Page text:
Caenorhabditis elegans Embryo: Determination of Somatic Cell Fate


Although embryogenesis appears to be determinate in C. elegans because of its stereotype cell lineage, the mechanisms of regional specification typical for indeterminate development are nevertheless used. Early on, blastomere identities are specified by binary decisions, and each blastomere gives rise to a coherent region of the embryo containing different somatic cell fates.

Keywords: regional specification; binary switch; pattern formation; tissue specification; cell lineage; 4‐dimensional microscopy

Figure 1.

Founder cell formation in Caenorhabditis elegans. (a) During the first four division cleavages the fertilized zygote gives rise to the somatic founder cells in asymmetric divisions. The major tissues produced by the founder cells are indicated. MS and C also produce some neurons. (b) Schematic representation of the first divisions of the embryo. The first three inductions specifying the AB lineage are indicated. Two later inductions specify minor left–right asymmetries in the AB lineage. These inductions specify blastomere identities corresponding to regions later in the larva (see Schnabel and Priess, ).

Figure 2.

Regional organization of the Caenorhabditis elegans embryo. (a) Twelve‐cell stage embryo. The lineage descent of cells is colour coded as shown at the bottom of the figure. (b) Dorsal, ventral left and right view of an embryo at the premorphogenetic stage (380 cells). The descendants of the early blastomeres populate coherent regions. No mixing of the descendants of blastomeres of the 12‐cell stage occurs. Cells form the regions by cell migrations. (c) Three views of an embryo created in a computer simulation (M. Gumpel, unpublished). The blastomeres of the 12‐cell embryo shown in (a) were divided only in the anterior–posterior direction. The descendants intermingle and no coherent regions form. The specific arrangement of regions in the C. elegans embryo therefore requires active sorting processes. (d) Arrangement of cells within a region at the premorphogenetic stage. Descendants of ABplpaa (red), ABplpap (yellow), ABplppa (green) and ABplpppp (blue) are shown. The anterior descendants of the next cleavage are shown with a lighter, the posterior ones with a darker tint. As indicated for the most anterior lineages cells are not strictly arranged according to their lineage descent within a region.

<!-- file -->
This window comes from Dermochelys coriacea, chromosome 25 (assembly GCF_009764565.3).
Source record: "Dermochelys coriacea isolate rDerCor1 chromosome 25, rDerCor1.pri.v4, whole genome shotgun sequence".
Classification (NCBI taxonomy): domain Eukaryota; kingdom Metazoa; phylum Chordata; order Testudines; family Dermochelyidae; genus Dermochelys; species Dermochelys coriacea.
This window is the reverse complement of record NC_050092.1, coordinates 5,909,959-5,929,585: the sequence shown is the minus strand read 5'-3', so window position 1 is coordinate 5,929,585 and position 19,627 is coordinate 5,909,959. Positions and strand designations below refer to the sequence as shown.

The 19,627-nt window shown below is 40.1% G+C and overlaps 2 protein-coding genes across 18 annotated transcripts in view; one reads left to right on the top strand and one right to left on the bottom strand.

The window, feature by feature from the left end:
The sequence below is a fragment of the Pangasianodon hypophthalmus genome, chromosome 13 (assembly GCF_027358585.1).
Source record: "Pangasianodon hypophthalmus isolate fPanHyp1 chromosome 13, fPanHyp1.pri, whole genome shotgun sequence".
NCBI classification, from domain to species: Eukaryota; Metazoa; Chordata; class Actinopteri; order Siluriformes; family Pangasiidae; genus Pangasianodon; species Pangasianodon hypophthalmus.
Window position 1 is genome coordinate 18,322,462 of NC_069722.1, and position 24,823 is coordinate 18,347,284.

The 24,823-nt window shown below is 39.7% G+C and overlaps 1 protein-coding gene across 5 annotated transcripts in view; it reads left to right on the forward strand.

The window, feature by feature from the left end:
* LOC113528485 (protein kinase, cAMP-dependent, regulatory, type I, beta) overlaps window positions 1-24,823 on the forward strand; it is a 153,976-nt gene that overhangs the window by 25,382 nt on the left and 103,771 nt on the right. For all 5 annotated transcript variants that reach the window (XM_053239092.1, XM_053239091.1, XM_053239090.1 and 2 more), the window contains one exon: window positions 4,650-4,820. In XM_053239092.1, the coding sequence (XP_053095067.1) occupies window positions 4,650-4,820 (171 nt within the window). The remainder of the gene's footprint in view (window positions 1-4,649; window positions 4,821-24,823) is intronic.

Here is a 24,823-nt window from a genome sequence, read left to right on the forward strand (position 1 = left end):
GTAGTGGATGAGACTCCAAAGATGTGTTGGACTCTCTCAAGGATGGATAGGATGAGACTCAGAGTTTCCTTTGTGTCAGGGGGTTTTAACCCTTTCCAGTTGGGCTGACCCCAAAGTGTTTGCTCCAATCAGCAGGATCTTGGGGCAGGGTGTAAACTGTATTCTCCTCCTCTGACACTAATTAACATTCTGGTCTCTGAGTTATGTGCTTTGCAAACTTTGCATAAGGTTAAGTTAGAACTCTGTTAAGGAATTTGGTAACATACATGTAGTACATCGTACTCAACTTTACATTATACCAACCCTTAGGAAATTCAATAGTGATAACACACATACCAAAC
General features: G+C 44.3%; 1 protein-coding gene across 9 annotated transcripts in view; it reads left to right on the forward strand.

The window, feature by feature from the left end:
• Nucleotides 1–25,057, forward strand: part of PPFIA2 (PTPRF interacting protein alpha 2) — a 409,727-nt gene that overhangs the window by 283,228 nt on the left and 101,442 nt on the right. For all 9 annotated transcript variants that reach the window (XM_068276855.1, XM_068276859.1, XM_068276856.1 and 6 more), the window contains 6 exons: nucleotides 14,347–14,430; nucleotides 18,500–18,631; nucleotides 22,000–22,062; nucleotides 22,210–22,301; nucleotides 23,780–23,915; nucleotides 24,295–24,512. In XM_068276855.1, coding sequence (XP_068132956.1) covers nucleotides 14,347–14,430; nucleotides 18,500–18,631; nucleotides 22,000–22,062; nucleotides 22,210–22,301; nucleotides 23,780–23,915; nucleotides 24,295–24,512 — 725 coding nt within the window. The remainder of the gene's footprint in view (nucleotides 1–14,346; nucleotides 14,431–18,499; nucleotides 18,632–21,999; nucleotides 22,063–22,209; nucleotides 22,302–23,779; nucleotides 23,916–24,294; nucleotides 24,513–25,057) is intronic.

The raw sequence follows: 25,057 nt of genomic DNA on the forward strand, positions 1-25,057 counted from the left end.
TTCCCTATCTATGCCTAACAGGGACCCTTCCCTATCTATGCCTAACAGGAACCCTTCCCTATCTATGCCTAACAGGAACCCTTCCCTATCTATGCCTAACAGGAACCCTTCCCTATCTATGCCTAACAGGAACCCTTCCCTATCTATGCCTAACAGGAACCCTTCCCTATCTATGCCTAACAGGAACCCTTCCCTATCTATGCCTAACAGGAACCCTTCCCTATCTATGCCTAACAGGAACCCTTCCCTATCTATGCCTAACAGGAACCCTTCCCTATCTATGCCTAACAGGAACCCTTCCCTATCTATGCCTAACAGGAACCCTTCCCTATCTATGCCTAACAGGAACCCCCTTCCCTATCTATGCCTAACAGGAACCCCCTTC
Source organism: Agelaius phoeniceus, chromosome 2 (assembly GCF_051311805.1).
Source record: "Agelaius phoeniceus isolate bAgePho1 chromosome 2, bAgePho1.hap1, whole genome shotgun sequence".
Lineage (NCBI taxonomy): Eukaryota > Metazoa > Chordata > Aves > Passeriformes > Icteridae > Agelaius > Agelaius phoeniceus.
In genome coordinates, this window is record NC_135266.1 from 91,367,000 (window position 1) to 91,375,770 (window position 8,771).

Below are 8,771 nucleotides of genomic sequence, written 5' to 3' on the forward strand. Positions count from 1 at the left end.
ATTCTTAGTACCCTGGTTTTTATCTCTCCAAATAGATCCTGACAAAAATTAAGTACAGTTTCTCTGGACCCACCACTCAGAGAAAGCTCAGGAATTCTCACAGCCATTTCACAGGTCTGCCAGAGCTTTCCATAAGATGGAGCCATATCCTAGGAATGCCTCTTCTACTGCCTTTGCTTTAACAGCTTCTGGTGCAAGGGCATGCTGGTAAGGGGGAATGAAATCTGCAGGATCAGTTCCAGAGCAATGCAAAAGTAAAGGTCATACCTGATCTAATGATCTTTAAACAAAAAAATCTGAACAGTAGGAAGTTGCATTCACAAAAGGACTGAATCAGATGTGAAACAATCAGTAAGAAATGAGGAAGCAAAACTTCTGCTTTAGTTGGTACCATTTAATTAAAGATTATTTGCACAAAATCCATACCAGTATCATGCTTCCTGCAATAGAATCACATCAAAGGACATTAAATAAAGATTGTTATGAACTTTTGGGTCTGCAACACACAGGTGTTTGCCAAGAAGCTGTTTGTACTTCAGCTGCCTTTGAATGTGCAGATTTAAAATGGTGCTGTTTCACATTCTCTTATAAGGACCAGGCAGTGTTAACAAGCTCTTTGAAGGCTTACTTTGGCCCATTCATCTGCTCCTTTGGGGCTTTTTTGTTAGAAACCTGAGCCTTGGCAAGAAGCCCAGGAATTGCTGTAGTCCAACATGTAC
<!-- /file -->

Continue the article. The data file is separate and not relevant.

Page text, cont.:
Figure 3.

The lineage produces cell fates according to the positional requirements. The figure shows the anterior part of a premorphogenetic embryo. Yellow nuclei (spheres), nervous system; blue, pharyngeal cells; green, intestine; grey, nonpharyngeal MS‐derived nuclei. The pharynx precursor is also outlined. The MSaa derived cells (colour coded from red to orange) span through the anterior of the embryo. The most anterior cell present at the premorphogenetic stage lies outside of the pharynx and later produces two neurons which contribute to the part of the nervous system formed in this area from ABala. The two most posterior cells are placed, like the most anterior, outside the pharynx and produce body wall muscle. As indicated at the top of the figure the pharyngeal cells acquire the fates needed in the specific positions to produce a functional pharynx, for example at the margin of the intestine valve cells are made which connect pharynx and intestine. The 28 cells derived from MSaa present at this stage produce seven different tissues. The fates must be specified primarily by positional criteria. The complex differentiation pattern indicates that no grouping according to cell fate occurs in the lineage.



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Further Reading

Bowerman B and Shelton CA (1999) Cell polarity in the early C. elegans embryo. Current Opinion in Genetics and Development 9: 390–395.

Newman‐Smith ED and Rothman JH (1998) The maternal‐to‐zygotic transition in embryonic patterning of C. elegans. Current Opinion in Genetics and Development 8: 472–478.

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Schnabel, Ralf(Mar 2003) Caenorhabditis elegans Embryo: Determination of Somatic Cell Fate. In: eLS. John Wiley & Sons Ltd, Chichester. [doi: 10.1038/npg.els.0001507]